At work, women prioritize flexibility more than men (see Figure 3). The deeply rooted expectation that men work and women take care of home duties continues to restrict women (and men). One symptom of this expectation is the disproportionate share of unpaid work by women—160% more in the US and nearly 500% more in Japan. Our research shows that men and women prioritize flexibility equally early in their careers. However, as US workers age, flexibility grows in importance for women and declines for men.
Moving to a flexible role can be a catch-22. Flexible work arrangements, like part-time work, can keep women in the workforce, but at a steep wage and career advancement cost. In fact, part-time work is one of the main contributors to the pay gap. In the US, twice as many women work part time than men (of those, nearly 9 times more women voluntarily work part time due to family needs). The share of women in part-time work is even higher in many European countries. Three-quarters of Dutch women work part time, mostly to balance childcare and work.
What’s more, many women who continue to work full time may steer away from “high-intensity” jobs, as they perceive them to be more unpredictable. Women are also more likely to take extended leaves. More than 30% of women who reduced hours or took an extended leave say it hurt their career, compared with fewer than 20% of men. The difference in rates of flexible work between men and women reflects society’s acceptance of women who move into part-time work or extended leaves, but not men, which can leave both men and women feeling unfulfilled.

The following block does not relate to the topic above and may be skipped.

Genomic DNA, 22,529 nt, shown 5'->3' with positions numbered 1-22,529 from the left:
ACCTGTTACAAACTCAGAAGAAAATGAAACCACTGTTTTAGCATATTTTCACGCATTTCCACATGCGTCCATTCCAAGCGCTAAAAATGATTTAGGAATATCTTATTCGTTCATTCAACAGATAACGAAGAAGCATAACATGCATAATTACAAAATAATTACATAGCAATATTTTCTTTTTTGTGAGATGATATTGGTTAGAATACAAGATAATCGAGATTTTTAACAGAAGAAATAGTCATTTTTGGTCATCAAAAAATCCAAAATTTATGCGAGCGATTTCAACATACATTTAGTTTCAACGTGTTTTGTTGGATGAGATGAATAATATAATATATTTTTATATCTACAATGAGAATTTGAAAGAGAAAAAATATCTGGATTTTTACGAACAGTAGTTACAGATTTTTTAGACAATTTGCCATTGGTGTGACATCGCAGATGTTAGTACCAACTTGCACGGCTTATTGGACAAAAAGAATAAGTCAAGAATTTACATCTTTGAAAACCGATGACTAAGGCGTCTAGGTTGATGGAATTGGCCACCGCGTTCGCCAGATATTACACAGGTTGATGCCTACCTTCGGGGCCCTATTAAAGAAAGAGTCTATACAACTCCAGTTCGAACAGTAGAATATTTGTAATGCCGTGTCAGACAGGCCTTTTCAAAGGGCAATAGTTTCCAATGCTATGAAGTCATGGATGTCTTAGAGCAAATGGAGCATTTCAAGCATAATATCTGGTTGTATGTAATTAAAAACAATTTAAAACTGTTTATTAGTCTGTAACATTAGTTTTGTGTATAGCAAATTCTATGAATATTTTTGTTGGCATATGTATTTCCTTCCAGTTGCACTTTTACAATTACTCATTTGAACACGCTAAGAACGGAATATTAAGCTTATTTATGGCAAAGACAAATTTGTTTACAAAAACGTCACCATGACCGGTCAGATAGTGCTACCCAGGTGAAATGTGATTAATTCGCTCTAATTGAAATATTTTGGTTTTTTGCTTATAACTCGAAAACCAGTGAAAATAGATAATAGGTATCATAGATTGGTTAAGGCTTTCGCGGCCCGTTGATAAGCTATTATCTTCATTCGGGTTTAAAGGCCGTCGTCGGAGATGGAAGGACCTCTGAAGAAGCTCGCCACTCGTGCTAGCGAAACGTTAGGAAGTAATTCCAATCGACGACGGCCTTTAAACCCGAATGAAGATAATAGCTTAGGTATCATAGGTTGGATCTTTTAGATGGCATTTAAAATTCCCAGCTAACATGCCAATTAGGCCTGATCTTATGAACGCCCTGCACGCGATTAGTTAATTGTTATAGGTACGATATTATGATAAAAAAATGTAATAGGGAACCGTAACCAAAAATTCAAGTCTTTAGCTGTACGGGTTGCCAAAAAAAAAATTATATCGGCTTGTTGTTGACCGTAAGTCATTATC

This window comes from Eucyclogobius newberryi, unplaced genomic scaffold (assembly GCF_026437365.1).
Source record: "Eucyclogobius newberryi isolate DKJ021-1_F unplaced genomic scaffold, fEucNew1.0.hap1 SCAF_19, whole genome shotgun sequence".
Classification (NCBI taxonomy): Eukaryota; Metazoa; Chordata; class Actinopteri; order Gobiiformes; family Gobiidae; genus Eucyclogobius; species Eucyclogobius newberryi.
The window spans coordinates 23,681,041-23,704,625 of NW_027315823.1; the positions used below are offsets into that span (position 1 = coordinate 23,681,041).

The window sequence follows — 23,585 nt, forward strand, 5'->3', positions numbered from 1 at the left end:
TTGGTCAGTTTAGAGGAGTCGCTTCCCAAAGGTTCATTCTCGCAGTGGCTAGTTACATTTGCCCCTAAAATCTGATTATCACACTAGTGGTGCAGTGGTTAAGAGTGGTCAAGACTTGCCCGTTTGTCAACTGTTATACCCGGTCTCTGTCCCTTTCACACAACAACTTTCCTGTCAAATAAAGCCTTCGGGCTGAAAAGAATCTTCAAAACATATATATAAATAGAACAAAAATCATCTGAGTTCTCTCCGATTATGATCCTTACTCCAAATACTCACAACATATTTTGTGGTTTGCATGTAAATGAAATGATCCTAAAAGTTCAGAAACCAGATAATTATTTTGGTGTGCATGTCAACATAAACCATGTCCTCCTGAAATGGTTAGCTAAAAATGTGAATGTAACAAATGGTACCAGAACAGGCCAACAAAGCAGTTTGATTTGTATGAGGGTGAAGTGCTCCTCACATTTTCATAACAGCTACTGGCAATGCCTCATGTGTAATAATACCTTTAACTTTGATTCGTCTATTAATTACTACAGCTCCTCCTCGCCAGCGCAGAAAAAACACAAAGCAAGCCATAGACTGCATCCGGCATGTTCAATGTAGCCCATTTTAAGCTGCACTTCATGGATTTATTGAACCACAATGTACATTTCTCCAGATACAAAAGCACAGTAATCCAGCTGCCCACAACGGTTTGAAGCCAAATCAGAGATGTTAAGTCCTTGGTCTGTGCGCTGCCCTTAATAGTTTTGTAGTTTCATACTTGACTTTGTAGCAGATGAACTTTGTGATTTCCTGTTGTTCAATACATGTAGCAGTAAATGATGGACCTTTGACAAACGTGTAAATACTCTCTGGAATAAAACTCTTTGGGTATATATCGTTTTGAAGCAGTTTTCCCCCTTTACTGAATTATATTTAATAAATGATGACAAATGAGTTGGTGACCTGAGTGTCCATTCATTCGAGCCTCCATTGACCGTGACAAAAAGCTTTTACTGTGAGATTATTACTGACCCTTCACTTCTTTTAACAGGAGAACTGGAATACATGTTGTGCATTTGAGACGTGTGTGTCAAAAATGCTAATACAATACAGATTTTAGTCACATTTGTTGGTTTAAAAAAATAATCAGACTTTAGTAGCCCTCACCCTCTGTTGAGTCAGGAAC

Bias continues to perpetuate differential treatment for women. Many workplace behaviors and structures are rooted in conscious and unconscious bias, with systems that were designed with the majority (men) in mind. This leads to differential treatment for women. While women often receive mentorship, or are shown what to do, many lack sponsorship—they are not championed for their contributions, as male leaders at the top are more likely to sponsor men. Systems for promotion can also result in biased outcomes when leaders assess subjective promotion criteria, such as “leadership potential,” in a way that favors men. For example, workplaces often celebrate assertiveness in men but not women (even citing it in favor of promotion), leading to a cultural double standard.
Women are also asked to do (and accept) more administrative work and emotional labor that generally isn’t compensated. This differential treatment can make women’s climb up the ladder more difficult. As a result, the wedge between men’s and women’s ambitions grows by mid-career.
But the traditional climb up the ladder may be overvalued today. Firms of the future can expect fewer people to follow a linear managerial path, and more to take a “passport” approach to their careers—exploring different roles, flexible work, and on- and off-ramps as part of their career journey. This cultural change, paired with actions to increase the number of women in leadership roles, can reset the value systems to be more equitable at all levels of the organization. READ MORE
By Bianca Bax, Andrew Schwedel, Fai Assakul, and Nicole Bitler